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 Table of Contents  
Year : 2021  |  Volume : 4  |  Issue : 2  |  Page : 139-140

External reinforcement of cuffed endotracheal tube to prevent kinking during prolonged head-and-neck surgery

Department of Anaesthesiology, Regional Cancer Centre, Trivandrum, Kerala, India

Date of Submission03-May-2021
Date of Acceptance26-May-2021
Date of Web Publication10-Aug-2021

Correspondence Address:
Dr. Divya V Gladston
Department of Anaesthesiology, Regional Cancer Centre, Trivandrum - 695 011, Kerala
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Source of Support: None, Conflict of Interest: None

DOI: 10.4103/arwy.arwy_26_21

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How to cite this article:
Gladston DV, CN S, Amma RO, Koshy RC. External reinforcement of cuffed endotracheal tube to prevent kinking during prolonged head-and-neck surgery. Airway 2021;4:139-40

How to cite this URL:
Gladston DV, CN S, Amma RO, Koshy RC. External reinforcement of cuffed endotracheal tube to prevent kinking during prolonged head-and-neck surgery. Airway [serial online] 2021 [cited 2021 Dec 2];4:139-40. Available from: https://www.arwy.org/text.asp?2021/4/2/139/323572

Endotracheal tubes (ETTs) are made from polyvinyl chloride (PVC) and softened with a plasticiser called di-2-ethyl hexyl phthalate,[1] which makes them more flexible and easier to process by changing their mechanical properties. Head-and-neck surgeries are often associated with a difficult airway, and a nasotracheal route of intubation is usually preferred. Besides allowing the surgeon and anaesthesiologist to share the airway intraoperatively, the nasal route also allows the ETT to be retained following surgery to maintain a secure airway in the postoperative period. The ability to monitor the patency and position of ETT is limited as there is competition for space at the head end, which can result in accidental extubation.[2] Unexpected kinking of the ETT is a common problem encountered during the intraoperative period in head-and-neck surgeries and those requiring prone position,[2] resulting in raised airway pressures, inability to deliver proper tidal volume, carbon dioxide retention and haemodynamic instability. Anatomical variations, positional changes during surgery, small-sized ETT, pressure over the ETT by surgeon and thermal softening of ETT in the presence of a forced air warmer further contribute to kinking of ETT.[3] In our institution, we soften the ETT before nasal intubation by immersing in hot water to decrease trauma to nasal mucosa which further increases the chance of kinking.[4] As temperature increases, the mechanical integrity of the ETT decreases, making the ETT more susceptible to kinking. Emily performed a mechanical analysis of factors that predispose to kinking of ETTs.[5] A repeatable mechanical testing was done to determine the compression force and distance required to kink an ETT under different conditions. They found that ETT kinking occurs within 3 mm of compression distance and kinking is correlated to drops in the tidal volume as observed on the force versus distance curves.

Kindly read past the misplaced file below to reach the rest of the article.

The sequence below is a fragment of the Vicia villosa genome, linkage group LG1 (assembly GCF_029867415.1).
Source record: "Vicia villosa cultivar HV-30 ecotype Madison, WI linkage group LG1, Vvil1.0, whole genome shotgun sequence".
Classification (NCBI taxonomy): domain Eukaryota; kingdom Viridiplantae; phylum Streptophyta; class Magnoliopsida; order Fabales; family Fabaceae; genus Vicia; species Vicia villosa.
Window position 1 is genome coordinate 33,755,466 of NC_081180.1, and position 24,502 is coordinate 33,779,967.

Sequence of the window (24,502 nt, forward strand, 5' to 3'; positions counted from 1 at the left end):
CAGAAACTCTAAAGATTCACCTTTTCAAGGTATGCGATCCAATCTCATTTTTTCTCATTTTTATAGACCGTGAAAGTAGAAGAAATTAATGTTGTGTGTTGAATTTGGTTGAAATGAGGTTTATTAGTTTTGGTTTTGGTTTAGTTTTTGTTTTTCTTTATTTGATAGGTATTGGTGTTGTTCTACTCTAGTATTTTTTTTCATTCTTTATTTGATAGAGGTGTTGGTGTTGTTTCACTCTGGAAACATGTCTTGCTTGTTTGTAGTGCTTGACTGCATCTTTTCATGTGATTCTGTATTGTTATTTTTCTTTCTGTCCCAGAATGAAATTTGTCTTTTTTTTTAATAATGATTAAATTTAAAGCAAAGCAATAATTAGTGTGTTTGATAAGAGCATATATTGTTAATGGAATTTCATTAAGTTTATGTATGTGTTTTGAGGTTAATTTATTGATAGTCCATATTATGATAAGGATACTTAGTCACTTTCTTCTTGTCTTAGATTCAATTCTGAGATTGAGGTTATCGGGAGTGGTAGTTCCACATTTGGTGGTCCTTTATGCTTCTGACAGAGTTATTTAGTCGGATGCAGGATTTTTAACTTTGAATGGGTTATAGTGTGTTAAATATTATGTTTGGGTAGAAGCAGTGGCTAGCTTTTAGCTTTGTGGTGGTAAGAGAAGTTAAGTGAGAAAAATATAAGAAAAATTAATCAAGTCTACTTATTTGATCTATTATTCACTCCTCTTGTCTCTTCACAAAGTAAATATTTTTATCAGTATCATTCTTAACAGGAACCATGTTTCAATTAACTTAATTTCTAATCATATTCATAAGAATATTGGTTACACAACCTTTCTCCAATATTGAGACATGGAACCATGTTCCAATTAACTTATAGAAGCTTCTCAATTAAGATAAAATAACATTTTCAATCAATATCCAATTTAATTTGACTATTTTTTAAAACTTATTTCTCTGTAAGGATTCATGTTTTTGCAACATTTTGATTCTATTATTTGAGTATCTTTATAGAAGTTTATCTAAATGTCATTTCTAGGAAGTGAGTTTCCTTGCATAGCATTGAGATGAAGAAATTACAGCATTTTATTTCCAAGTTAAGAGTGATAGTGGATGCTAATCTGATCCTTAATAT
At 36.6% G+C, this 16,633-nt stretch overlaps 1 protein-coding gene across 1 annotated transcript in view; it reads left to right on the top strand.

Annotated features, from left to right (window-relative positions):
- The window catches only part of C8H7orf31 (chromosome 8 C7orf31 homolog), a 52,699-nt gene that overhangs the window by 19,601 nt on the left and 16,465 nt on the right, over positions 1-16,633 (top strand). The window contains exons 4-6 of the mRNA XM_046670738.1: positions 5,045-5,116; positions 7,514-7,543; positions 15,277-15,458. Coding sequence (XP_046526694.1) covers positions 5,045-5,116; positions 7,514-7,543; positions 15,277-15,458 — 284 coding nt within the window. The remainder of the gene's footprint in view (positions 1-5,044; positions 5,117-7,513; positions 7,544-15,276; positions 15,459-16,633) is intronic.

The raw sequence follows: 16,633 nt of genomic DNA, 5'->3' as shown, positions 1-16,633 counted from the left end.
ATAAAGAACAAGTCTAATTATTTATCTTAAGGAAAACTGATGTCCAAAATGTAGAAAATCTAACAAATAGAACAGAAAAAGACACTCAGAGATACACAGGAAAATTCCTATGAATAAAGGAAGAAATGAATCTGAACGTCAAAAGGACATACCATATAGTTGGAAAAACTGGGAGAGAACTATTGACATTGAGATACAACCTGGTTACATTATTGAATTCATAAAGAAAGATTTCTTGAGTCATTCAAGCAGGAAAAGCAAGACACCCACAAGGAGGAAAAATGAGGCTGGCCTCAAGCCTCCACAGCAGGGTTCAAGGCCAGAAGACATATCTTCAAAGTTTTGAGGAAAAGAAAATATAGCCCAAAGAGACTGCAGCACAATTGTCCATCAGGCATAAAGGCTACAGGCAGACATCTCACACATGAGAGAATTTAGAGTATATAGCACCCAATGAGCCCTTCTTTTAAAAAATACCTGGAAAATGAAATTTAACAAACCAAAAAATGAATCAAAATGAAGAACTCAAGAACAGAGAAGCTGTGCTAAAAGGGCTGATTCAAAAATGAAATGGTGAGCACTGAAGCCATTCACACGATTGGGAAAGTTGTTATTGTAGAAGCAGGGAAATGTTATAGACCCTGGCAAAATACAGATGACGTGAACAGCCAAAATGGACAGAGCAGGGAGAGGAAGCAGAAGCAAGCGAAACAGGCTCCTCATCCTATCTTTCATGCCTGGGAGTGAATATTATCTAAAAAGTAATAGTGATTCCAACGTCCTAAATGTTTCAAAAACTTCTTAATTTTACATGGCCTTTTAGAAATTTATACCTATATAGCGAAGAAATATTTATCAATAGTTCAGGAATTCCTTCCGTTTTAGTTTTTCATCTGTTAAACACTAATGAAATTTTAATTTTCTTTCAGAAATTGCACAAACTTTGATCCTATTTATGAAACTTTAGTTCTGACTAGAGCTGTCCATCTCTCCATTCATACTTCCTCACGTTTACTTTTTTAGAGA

Although flexometallic tubes or reinforced tubes are kink resistant,[6] one case of kinking of a reinforced tube was reported in an edentulous patient.[7] Due to their bulky design, reinforced tubes can traumatise the airway during nasal intubation, whereas Ring Adair Elwyn tubes can result in accidental extubation. Both these tubes are more expensive and are often not available in many hospitals. Various devices such as the Thomas tube holder are available to hold the ETT in position, minimise kinking and facilitate periodic visual inspection. Other management techniques include readjustment of the circuit support arm of the anaesthesia machine, needle cap placement,[8] reducing extra length of ETT by cutting few centimetres from the machine end, use of Berman intubating airway[9] or placement of cotton pads under the ETT.[6] Some of these preventive techniques are not universally accepted by surgeons who object to 'additional cumbersome equipment at the head end'. Yamashita and Motokawa described a technique to prevent kinking of a paediatric PVC ETT by reinforcing it externally with an additional bigger size tube.[10] Aqil and Al-Saeed suggested the use of ordinary paper tape at the point of potential ETT kinking.[6] Published data regarding on-table reinforcement of ETT with commonly available products are limited.